"It seems pretty clear that they felt they had to try to get rid of the guidelines because they supported so many parts of our case," said Hurwitz's defense attorney, Patrick Hallinan. "If the Justice Department followed the guidelines, there would be no reason to arrest and charge Dr. Hurwitz." The case is scheduled for trial Nov. 3.

DEA spokesman Ed Childress said the agency intends to rework the guidelines and publish them again. He said he could not comment on whether the decision to remove them had anything to do with any legal case.

The guidelines, which were published in August in the form of a "Frequently Asked Questions" feature prominently displayed on the DEA Web site, were described at the time as an effort to codify the "balance" that both the DEA and the pain management community have long said they are seeking.

The DEA has complained in the past that irresponsible, and possibly criminal, doctors prescribed narcotic painkillers too frequently and without enough care -- letting the valuable drugs get into the hands of people who sell them, abuse them and sometimes are harmed by them.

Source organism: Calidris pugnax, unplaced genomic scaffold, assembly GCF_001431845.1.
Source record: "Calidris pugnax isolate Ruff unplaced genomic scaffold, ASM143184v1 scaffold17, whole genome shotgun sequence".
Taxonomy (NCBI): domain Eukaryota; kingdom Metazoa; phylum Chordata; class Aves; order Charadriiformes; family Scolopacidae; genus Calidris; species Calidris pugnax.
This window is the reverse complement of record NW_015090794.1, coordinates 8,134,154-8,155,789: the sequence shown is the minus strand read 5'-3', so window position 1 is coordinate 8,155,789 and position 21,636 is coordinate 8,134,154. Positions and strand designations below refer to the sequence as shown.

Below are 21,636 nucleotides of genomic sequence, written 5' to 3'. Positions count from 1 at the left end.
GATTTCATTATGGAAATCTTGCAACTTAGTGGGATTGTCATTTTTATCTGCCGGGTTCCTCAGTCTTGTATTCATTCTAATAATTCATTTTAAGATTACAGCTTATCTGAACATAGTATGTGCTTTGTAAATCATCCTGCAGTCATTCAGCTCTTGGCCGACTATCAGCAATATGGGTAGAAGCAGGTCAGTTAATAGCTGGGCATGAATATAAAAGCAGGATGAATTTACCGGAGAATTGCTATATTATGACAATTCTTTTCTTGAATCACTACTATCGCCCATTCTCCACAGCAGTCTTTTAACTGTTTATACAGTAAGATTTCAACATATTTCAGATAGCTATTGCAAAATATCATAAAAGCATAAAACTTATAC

But many pain specialists have watched with dismay as scores of colleagues were arrested on criminal charges based on what many believe was sometimes good, aggressive treatment or, at worst, negligent prescribing practices. Many of the cases triggered mandatory sentencing guidelines that can send convicted drug dealers to prison for decades.

The introduction of long-lasting prescription opioids such as OxyContin revolutionized the treatment of pain, which doctors say is greatly under-treated in the United States.

Researchers say a small percentage of patients become addicted, but most people in pain do not. However, OxyContin and other powerful drugs became popular with drug abusers in the late 1990s, especially in rural and southern areas, and it has been linked to numerous hospitalizations and some deaths.